Let’s be frank, losing your virginity is a scary and exhilarating experience. It’s a life-changing moment, no doubt, but for Sinergy‘s Jess the experience quickly becomes terrifying and traumatic when mid-coitus her boyfriend transforms into a red-skinned, four-eyed demon!
Sure, many could argue they’ve had partners who’ve acted monstrously, but Jess’ boyfriend is literally a monster, one of many as it turns out. In Sinergy – note the the emphasis on “sin” – from husband and wife team, Michael Avon Oeming and Taki Soma, the world is inhabited by these monsters who feed off this energy produced by humans’ sins, this sinergy. Jess’ father hunts these monsters, who most humans cannot see but being a seer he’s able to look through their human disguises. And once Jess’ cherry is popped, the seer power awakens in her, too. Now, Jess’ father wants her to join the family business, but she’s only just coming to terms with the fact that the first boy she’s ever slept with was a monster looking to feed off her sinful energy.
Sinergy is a fun blend of those coming-of-age motifs and monster-hunting tropes, but with enough weirdness thrown in to make it an interesting story all its own. Comparisons can – and will – surely be made with properties like Buffy or Supernatural, but Sinergy‘s quirks should be enough to distinguish itself – like the family dog who’s actually a wise-cracking monster or that Jess is an avid hockey player.
Jess herself is a likable protagonist, and her relationship with her dad will be a cornerstone of the series. Their rapport is typical of a father/daughter relationship, and it’ll be enjoyable to watch that change and grow as he begins training Jess.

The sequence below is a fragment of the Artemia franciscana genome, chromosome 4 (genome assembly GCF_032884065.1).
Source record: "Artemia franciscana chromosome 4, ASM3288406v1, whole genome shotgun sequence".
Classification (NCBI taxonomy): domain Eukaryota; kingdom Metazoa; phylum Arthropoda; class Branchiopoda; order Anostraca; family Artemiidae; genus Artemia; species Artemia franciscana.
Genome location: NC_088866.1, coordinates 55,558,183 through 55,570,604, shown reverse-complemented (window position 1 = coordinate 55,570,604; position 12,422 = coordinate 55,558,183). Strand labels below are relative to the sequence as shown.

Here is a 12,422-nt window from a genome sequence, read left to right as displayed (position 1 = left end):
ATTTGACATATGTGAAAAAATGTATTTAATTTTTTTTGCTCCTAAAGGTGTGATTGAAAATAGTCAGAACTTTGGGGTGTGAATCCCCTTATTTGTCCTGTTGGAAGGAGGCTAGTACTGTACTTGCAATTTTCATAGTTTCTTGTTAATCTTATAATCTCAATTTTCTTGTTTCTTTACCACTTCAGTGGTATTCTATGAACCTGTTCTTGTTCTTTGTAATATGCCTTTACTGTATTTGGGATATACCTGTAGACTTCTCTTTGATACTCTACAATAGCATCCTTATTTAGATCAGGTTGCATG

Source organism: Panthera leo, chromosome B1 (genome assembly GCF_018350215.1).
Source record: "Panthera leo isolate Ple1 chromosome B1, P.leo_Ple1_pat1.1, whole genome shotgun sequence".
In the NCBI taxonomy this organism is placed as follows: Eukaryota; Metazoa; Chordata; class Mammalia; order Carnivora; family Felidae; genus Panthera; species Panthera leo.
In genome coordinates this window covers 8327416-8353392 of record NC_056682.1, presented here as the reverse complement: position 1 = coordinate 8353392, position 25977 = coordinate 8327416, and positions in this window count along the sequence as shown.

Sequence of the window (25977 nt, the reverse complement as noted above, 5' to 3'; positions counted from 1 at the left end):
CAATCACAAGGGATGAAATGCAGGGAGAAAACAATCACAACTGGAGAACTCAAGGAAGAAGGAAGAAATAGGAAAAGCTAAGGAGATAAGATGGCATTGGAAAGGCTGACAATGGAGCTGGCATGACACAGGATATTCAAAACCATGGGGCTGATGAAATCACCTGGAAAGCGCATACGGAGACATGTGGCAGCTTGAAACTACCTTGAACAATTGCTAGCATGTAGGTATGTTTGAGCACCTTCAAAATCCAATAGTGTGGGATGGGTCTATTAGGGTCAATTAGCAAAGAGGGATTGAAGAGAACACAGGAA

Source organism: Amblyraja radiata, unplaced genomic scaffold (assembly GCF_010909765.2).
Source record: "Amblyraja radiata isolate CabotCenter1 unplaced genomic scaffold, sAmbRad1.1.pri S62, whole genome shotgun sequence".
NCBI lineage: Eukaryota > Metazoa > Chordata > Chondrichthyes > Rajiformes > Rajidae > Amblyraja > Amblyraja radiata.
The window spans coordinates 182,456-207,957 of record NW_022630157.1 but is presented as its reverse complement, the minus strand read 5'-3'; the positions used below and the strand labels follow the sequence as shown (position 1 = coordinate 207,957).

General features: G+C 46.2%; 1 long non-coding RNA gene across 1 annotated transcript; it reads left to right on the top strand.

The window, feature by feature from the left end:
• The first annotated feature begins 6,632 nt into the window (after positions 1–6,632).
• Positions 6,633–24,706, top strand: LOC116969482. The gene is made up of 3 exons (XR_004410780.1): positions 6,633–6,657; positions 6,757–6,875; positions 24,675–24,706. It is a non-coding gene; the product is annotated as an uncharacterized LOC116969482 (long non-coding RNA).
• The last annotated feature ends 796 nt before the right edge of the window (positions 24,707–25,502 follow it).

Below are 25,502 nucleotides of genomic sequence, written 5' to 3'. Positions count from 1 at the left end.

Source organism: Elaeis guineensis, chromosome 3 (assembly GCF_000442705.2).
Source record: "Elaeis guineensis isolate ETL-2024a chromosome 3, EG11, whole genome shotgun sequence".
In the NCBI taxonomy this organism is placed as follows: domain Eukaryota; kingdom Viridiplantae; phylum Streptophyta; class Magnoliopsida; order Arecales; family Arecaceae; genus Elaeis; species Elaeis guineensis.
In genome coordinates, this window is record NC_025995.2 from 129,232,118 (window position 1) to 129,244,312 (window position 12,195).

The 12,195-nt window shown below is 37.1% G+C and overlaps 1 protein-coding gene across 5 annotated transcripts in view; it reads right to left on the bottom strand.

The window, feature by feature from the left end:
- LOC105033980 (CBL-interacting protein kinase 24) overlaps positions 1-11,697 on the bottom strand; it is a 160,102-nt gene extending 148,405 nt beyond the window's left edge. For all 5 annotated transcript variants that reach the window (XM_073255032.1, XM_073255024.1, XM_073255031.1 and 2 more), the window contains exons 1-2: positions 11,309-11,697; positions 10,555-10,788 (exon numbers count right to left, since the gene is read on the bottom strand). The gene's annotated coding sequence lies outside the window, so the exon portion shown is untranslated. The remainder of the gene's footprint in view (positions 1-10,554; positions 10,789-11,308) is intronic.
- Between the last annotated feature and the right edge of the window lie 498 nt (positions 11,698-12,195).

The premise outlined by Oeming and Soma in this first issue is strong, and it invites us to want to know more – especially when it’s revealed these monsters aren’t just mindlessly feeding off sinergy, but are more organized than they first appear. It’s these sort of threads introduced in this first issue that make for an intriguing read.
However, while the idea is great there are few problems in its delivery. For one, the dialogue can read a little clunky at times, and the characterization of Jess’ parents’ relationship could be problematic if not further explored in upcoming issues. Still, there more than a few good one-liners, and the comedy in Sinergy mixes well with monster-hunting action and your typical teenager humiliation.
The artwork – also provided by Oeming and Soma – is just as quirky as the premise behind Sinergy. Bold, off-beat colors layered on black backgrounds make up much of the book, and Oeming’s characters are cartoony but expressive. There are times when the excessive use of black will detract from the colors, and some detail is lost. But this may be purposeful, giving those scenes a more desaturated feel for effect. Basically, this style won’t appeal to all, but it suits the world being created.
All in all, Sinergy is a fun if a little frenetic first issue. Its premise is solid, the characters flawed but interesting, and the artwork suits the story. If you’re looking for a good start to an adventure where a young woman learns monster-hunting with her dad (and really, who wouldn’t?), you’d do well to check out Sinergy as it has the potential to be a wild ride.